The Myth of ‘Polite Discourse’

Illustration by Alessandra Felloni

Naay Idriss Columbia College Class of 2020 | February 21, 2017

On December 23rd, the UN Security Council passed a resolution condemning Israeli settlement constructions. Danny Danon, Israel’s Ambassador to the UN, reacted with anger to the passing of this resolution and has also written in the New York Times that Israel should annex the West Bank, relinquishing even the pretense of the “two-state solution.”[1] On February 13th he came to Columbia to impart these views, but Columbia students chose not to make it easy for him.

The event, organized by Students Supporting Israel, was met with vocal protests. Demonstrators from a wide range of student organizations* staged a demonstration outside Lerner Hall, where Danon was scheduled to speak, and a large portion of the protesters attended the event to protest Danon’s speech by repeatedly interrupting his speech with chants such as “From Palestine to Mexico, border walls have got to go” and “From Standing Rock to Palestine, occupation is not right.”

Since the event took place, I have heard some people praise the protesters’ actions as necessary forms of resistance and displays of disapproval. Yet others have critiqued the protesters, stating that they believe it would have been more beneficial for ‘both parties’ to not interrupt the speaker and rather to ‘engage in polite discourse, and not inhibit his right to speak, impinging on his freedom of speech.’

Event flyer

First, I would like to address this notion that the protest somehow breached Danon’s ‘freedom of speech.’ Protest does not inhibit anyone’s right to speak; it simply displays strong disapproval, which is a crucial and necessary act that directly arises from the right to free speech. If you claim the right to free speech, you recognize other people’s right to it, too. And if you want your speech to be taken seriously, you must admit that it will provoke response in real time. Your free speech is not speech that erases others. Danon was shouted down, not silenced. If he had the floor, he had to recognize that others can have the floor, too. In practice, “polite dialogue” gets used to keep others from having the floor at all.

Second, I would like to address the difference between institutional and individual freedoms. Columbia as an institution may invite Danon, but doing so lends him institutional credibility. We as students, as individuals, have every right to protest that. We are the people in whose name Columbia functions; we get to choose who addresses us and on what terms. We will not “dialogue” with someone who does not accept our right to exist. To ‘engage in rational discourse’ is to legitimize that discourse. Nothing new will be learned from a so-called dialogue: Danon is not just any random speaker coming to Columbia to express his opinion, he is the UN ambassador. His opinions are extremely clear and his actions are even worse. The protesters wanted to make it clear that they would not stand by complacently as a documented racist came to impart his bigoted opinions. When someone’s speech and actions are dependent upon stripping others of their freedom and right to life, then they should most definitely expect to be met with some form of resistance to their ‘freedom to speak.’

Thirdly and lastly, there seems to be an existing fallacy of dialogue and discourse. Contained within it is an argument about the relationship between parties and about the inability of one of the parties to participate. Danon’s talk is not an opportunity to learn anything or engage in “discourse” because discourse — its etymological origin in Latin, discursus, meaning ‘running to and fro’ — presumes some sort of give and take, a reciprocity that is fundamentally prohibited by the existing power imbalance between the Palestinians and the UN ambassador to Israel. Would you argue that one should go and listen to, and engage in dialogue with, the head of the government in Apartheid South Africa in the 1900s? Do you think people should silently sit in front of him while he speaks, legitimizes, and reinforces his views?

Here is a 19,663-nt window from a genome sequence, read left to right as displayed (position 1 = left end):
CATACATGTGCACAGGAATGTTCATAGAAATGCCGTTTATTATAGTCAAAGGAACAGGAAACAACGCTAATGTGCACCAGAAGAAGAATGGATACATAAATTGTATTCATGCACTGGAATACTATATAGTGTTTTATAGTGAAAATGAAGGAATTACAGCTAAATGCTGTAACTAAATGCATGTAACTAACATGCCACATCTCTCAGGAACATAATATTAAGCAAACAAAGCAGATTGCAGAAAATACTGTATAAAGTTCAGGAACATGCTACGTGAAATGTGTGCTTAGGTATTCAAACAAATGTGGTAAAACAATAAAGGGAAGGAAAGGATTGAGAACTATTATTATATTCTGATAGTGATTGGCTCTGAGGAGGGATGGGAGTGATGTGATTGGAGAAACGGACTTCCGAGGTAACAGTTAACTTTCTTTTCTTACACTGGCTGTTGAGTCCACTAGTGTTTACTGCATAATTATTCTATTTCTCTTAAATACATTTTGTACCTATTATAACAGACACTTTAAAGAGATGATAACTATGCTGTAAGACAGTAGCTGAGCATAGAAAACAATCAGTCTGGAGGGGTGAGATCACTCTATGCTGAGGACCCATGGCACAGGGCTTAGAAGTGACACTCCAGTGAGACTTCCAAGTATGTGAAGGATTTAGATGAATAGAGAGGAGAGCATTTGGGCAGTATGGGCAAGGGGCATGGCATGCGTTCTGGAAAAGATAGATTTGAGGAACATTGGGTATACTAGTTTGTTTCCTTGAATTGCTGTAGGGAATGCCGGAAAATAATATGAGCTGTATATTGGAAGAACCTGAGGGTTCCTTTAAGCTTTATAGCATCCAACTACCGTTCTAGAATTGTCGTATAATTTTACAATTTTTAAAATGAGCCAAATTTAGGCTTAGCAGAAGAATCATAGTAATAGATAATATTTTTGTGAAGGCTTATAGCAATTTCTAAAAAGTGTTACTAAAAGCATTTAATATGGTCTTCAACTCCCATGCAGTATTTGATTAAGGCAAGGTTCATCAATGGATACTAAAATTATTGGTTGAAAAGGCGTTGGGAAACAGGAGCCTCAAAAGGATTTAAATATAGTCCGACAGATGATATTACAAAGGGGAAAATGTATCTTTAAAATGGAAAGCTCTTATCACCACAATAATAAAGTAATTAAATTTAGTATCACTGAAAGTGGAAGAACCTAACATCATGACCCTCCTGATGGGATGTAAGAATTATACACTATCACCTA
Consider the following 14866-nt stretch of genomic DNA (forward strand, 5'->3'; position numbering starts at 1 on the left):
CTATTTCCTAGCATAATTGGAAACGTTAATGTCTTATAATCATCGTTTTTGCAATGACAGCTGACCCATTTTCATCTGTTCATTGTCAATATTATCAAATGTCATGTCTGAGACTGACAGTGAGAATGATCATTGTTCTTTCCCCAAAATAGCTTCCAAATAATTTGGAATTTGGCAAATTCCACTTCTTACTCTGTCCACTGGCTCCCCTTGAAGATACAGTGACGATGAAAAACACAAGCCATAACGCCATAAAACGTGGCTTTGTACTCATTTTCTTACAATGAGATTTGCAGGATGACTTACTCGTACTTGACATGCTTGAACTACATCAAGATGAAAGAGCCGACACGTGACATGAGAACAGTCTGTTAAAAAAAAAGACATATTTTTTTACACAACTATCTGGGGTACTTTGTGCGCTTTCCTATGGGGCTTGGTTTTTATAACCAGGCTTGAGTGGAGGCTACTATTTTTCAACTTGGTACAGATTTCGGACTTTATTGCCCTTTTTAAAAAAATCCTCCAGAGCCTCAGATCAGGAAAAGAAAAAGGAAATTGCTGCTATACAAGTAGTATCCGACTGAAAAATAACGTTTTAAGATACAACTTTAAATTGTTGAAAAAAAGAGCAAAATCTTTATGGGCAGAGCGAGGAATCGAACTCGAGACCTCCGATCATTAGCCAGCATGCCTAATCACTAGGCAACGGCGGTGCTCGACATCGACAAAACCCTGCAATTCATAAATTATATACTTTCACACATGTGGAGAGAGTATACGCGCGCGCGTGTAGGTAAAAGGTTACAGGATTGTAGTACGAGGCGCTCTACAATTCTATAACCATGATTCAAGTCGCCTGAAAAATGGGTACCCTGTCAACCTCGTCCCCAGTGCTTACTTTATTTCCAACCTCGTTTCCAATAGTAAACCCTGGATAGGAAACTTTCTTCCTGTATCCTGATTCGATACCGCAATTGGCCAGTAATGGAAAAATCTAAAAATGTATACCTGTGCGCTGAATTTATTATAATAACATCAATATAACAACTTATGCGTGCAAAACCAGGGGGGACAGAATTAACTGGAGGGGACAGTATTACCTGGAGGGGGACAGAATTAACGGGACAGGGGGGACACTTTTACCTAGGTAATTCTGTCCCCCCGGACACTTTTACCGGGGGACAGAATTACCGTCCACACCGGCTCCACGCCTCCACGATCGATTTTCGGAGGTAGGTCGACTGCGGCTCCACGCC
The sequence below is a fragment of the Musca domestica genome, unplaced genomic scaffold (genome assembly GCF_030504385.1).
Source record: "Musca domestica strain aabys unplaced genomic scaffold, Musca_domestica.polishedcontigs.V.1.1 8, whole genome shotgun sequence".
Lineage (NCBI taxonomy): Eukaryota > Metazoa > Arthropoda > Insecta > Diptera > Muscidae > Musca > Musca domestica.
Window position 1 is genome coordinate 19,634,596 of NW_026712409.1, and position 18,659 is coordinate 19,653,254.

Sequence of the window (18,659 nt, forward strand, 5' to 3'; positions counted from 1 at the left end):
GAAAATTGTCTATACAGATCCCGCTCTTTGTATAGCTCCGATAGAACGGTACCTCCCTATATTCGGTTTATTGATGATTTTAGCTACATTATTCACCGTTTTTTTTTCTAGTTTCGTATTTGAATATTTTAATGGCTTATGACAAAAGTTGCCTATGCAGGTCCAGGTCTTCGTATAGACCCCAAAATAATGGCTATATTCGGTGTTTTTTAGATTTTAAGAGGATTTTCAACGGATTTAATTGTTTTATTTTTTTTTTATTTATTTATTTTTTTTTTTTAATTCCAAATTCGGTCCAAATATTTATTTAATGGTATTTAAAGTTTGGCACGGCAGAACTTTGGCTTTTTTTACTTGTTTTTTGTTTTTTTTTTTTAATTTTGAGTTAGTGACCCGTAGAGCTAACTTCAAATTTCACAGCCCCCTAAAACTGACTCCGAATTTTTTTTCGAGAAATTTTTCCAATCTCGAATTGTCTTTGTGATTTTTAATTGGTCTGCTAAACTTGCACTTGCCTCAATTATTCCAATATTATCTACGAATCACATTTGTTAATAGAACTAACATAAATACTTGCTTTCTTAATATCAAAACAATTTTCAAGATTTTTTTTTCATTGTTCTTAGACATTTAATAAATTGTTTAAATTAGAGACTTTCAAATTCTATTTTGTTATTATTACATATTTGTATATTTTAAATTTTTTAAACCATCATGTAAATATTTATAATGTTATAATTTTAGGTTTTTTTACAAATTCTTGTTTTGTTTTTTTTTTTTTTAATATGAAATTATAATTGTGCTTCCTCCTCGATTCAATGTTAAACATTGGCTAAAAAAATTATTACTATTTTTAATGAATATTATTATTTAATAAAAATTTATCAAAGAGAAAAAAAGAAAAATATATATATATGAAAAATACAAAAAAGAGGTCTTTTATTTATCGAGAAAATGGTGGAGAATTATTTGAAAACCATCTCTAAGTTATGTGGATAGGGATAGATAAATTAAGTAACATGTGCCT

This whole argument concerning ‘polite discourse’ ironically mirrors that same argument many Israeli supporters used to justify Israel’s continued inability to ‘reach a peace deal’ with the Palestinians: they claim that the Palestinian officials refuse to engage in polite discourse and would rather do so through violent means. However, several times Palestinians have settled for the bare minimum in complete capitulation, and still no change has come about because the Israeli government continues to ignore the Palestinians rights while simultaneously accusing them of lack of negotiation and discourse. Thus, it has become quite evident to all that polite discourse gets you nowhere when discourse is fundamentally impossible. The oppressed cannot engage in discourse with his oppressor by the very fact that their relationship hinges on inequality. Respectability politics doesn’t get a movement anywhere because it is based on the false premise that the problem is one of recognition, not dispossession. If hegemonic power is solidified through racism then a regime will continue to enact racist policies regardless of how well behaved people are.


*Columbia Students for Justice in Palestine, Columbia University Apartheid Divest, Columbia/Barnard Jewish Voice for Peace, Barnard Columbia Socialists, Columbia Against Trump, and Students Organize for Syria

Editor’s Note: The opinions expressed in this article do not necessarily reflect the opinions of The Morningside Post.